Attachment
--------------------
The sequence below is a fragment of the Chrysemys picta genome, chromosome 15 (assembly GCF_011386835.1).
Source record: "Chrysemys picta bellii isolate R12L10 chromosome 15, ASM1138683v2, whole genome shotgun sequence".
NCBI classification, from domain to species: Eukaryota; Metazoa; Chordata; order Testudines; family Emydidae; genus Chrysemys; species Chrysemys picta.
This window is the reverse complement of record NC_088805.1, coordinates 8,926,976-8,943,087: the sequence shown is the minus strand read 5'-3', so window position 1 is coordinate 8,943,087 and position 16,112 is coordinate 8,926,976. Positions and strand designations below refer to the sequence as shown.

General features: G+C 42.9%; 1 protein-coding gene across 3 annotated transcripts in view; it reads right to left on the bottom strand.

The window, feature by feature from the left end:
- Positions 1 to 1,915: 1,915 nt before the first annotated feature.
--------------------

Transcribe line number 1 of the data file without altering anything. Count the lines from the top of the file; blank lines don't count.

The sequence below is a fragment of the Chrysemys picta genome, chromosome 15 (assembly GCF_011386835.1).